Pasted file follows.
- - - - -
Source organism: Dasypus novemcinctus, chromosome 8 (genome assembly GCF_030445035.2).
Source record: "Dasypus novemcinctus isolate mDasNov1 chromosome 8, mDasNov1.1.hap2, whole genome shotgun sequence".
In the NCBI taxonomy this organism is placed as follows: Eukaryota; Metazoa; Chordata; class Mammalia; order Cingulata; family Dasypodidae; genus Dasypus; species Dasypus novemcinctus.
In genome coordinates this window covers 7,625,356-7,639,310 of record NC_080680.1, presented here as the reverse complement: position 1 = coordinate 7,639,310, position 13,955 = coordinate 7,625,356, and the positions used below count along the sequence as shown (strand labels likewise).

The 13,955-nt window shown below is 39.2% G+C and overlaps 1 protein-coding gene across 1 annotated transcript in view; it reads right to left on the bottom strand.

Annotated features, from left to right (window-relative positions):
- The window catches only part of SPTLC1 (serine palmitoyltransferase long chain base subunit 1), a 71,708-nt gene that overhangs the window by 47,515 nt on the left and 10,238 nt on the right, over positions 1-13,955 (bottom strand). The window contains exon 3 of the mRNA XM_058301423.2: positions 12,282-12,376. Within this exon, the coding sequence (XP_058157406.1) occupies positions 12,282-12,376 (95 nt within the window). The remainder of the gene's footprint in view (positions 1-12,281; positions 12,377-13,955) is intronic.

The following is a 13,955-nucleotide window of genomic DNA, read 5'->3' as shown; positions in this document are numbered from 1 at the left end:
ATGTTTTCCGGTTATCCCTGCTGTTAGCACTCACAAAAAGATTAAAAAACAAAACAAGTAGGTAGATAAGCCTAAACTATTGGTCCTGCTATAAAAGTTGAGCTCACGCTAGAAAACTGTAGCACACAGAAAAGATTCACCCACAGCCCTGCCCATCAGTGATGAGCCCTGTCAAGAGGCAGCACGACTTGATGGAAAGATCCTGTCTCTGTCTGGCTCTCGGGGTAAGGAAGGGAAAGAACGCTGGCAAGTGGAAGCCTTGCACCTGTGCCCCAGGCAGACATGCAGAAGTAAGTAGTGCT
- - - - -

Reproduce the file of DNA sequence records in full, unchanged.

Source organism: Dasypus novemcinctus, chromosome 8 (genome assembly GCF_030445035.2).
Source record: "Dasypus novemcinctus isolate mDasNov1 chromosome 8, mDasNov1.1.hap2, whole genome shotgun sequence".
In the NCBI taxonomy this organism is placed as follows: Eukaryota; Metazoa; Chordata; class Mammalia; order Cingulata; family Dasypodidae; genus Dasypus; species Dasypus novemcinctus.
In genome coordinates this window covers 7,625,356-7,639,310 of record NC_080680.1, presented here as the reverse complement: position 1 = coordinate 7,639,310, position 13,955 = coordinate 7,625,356, and the positions used below count along the sequence as shown (strand labels likewise).

The 13,955-nt window shown below is 39.2% G+C and overlaps 1 protein-coding gene across 1 annotated transcript in view; it reads right to left on the bottom strand.

Annotated features, from left to right (window-relative positions):
- The window catches only part of SPTLC1 (serine palmitoyltransferase long chain base subunit 1), a 71,708-nt gene that overhangs the window by 47,515 nt on the left and 10,238 nt on the right, over positions 1-13,955 (bottom strand). The window contains exon 3 of the mRNA XM_058301423.2: positions 12,282-12,376. Within this exon, the coding sequence (XP_058157406.1) occupies positions 12,282-12,376 (95 nt within the window). The remainder of the gene's footprint in view (positions 1-12,281; positions 12,377-13,955) is intronic.

The following is a 13,955-nucleotide window of genomic DNA, read 5'->3' as shown; positions in this document are numbered from 1 at the left end:
ATGTTTTCCGGTTATCCCTGCTGTTAGCACTCACAAAAAGATTAAAAAACAAAACAAGTAGGTAGATAAGCCTAAACTATTGGTCCTGCTATAAAAGTTGAGCTCACGCTAGAAAACTGTAGCACACAGAAAAGATTCACCCACAGCCCTGCCCATCAGTGATGAGCCCTGTCAAGAGGCAGCACGACTTGATGGAAAGATCCTGTCTCTGTCTGGCTCTCGGGGTAAGGAAGGGAAAGAACGCTGGCAAGTGGAAGCCTTGCACCTGTGCCCCAGGCAGACATGCAGAAGTAAGTAGTGCT